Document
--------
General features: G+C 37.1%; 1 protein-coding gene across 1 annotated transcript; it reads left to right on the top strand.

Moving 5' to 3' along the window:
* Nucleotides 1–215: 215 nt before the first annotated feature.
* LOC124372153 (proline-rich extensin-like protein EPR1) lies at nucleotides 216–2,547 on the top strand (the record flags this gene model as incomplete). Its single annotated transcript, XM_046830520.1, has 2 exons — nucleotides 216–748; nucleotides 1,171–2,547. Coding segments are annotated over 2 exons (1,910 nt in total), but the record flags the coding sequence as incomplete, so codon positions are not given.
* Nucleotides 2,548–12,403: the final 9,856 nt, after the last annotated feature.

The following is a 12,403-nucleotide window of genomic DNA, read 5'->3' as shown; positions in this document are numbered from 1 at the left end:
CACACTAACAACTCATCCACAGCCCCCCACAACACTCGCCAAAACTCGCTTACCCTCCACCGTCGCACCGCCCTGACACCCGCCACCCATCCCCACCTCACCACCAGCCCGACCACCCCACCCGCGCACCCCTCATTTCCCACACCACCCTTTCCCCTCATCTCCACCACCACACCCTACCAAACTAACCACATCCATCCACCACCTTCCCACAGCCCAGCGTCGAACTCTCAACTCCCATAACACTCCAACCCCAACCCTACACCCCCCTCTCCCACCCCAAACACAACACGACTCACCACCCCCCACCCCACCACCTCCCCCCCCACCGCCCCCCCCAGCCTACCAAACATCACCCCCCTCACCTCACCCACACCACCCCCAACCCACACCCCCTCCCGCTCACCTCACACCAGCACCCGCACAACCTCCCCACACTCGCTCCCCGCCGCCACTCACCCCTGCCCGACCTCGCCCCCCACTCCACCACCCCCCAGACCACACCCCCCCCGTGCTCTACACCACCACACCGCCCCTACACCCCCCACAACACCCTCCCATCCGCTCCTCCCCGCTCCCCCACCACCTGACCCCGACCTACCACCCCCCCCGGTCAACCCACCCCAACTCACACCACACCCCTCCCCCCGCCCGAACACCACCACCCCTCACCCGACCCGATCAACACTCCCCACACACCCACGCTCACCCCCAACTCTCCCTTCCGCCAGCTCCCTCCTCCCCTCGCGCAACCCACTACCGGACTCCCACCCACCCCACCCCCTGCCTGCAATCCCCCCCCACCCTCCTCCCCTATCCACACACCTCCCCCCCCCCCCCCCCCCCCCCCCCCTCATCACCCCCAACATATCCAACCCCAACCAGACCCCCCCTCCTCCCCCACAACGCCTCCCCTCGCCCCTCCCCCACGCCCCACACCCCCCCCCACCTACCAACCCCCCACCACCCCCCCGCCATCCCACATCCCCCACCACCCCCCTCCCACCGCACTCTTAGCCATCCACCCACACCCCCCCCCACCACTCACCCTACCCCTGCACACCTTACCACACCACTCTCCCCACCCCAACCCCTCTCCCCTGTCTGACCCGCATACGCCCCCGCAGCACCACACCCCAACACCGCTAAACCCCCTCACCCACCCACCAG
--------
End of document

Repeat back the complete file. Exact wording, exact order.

General features: G+C 37.1%; 1 protein-coding gene across 1 annotated transcript; it reads left to right on the top strand.

Moving 5' to 3' along the window:
* Nucleotides 1–215: 215 nt before the first annotated feature.
* LOC124372153 (proline-rich extensin-like protein EPR1) lies at nucleotides 216–2,547 on the top strand (the record flags this gene model as incomplete). Its single annotated transcript, XM_046830520.1, has 2 exons — nucleotides 216–748; nucleotides 1,171–2,547. Coding segments are annotated over 2 exons (1,910 nt in total), but the record flags the coding sequence as incomplete, so codon positions are not given.
* Nucleotides 2,548–12,403: the final 9,856 nt, after the last annotated feature.

The following is a 12,403-nucleotide window of genomic DNA, read 5'->3' as shown; positions in this document are numbered from 1 at the left end:
CACACTAACAACTCATCCACAGCCCCCCACAACACTCGCCAAAACTCGCTTACCCTCCACCGTCGCACCGCCCTGACACCCGCCACCCATCCCCACCTCACCACCAGCCCGACCACCCCACCCGCGCACCCCTCATTTCCCACACCACCCTTTCCCCTCATCTCCACCACCACACCCTACCAAACTAACCACATCCATCCACCACCTTCCCACAGCCCAGCGTCGAACTCTCAACTCCCATAACACTCCAACCCCAACCCTACACCCCCCTCTCCCACCCCAAACACAACACGACTCACCACCCCCCACCCCACCACCTCCCCCCCCACCGCCCCCCCCAGCCTACCAAACATCACCCCCCTCACCTCACCCACACCACCCCCAACCCACACCCCCTCCCGCTCACCTCACACCAGCACCCGCACAACCTCCCCACACTCGCTCCCCGCCGCCACTCACCCCTGCCCGACCTCGCCCCCCACTCCACCACCCCCCAGACCACACCCCCCCCGTGCTCTACACCACCACACCGCCCCTACACCCCCCACAACACCCTCCCATCCGCTCCTCCCCGCTCCCCCACCACCTGACCCCGACCTACCACCCCCCCCGGTCAACCCACCCCAACTCACACCACACCCCTCCCCCCGCCCGAACACCACCACCCCTCACCCGACCCGATCAACACTCCCCACACACCCACGCTCACCCCCAACTCTCCCTTCCGCCAGCTCCCTCCTCCCCTCGCGCAACCCACTACCGGACTCCCACCCACCCCACCCCCTGCCTGCAATCCCCCCCCACCCTCCTCCCCTATCCACACACCTCCCCCCCCCCCCCCCCCCCCCCCCCCTCATCACCCCCAACATATCCAACCCCAACCAGACCCCCCCTCCTCCCCCACAACGCCTCCCCTCGCCCCTCCCCCACGCCCCACACCCCCCCCCACCTACCAACCCCCCACCACCCCCCCGCCATCCCACATCCCCCACCACCCCCCTCCCACCGCACTCTTAGCCATCCACCCACACCCCCCCCCACCACTCACCCTACCCCTGCACACCTTACCACACCACTCTCCCCACCCCAACCCCTCTCCCCTGTCTGACCCGCATACGCCCCCGCAGCACCACACCCCAACACCGCTAAACCCCCTCACCCACCCACCAG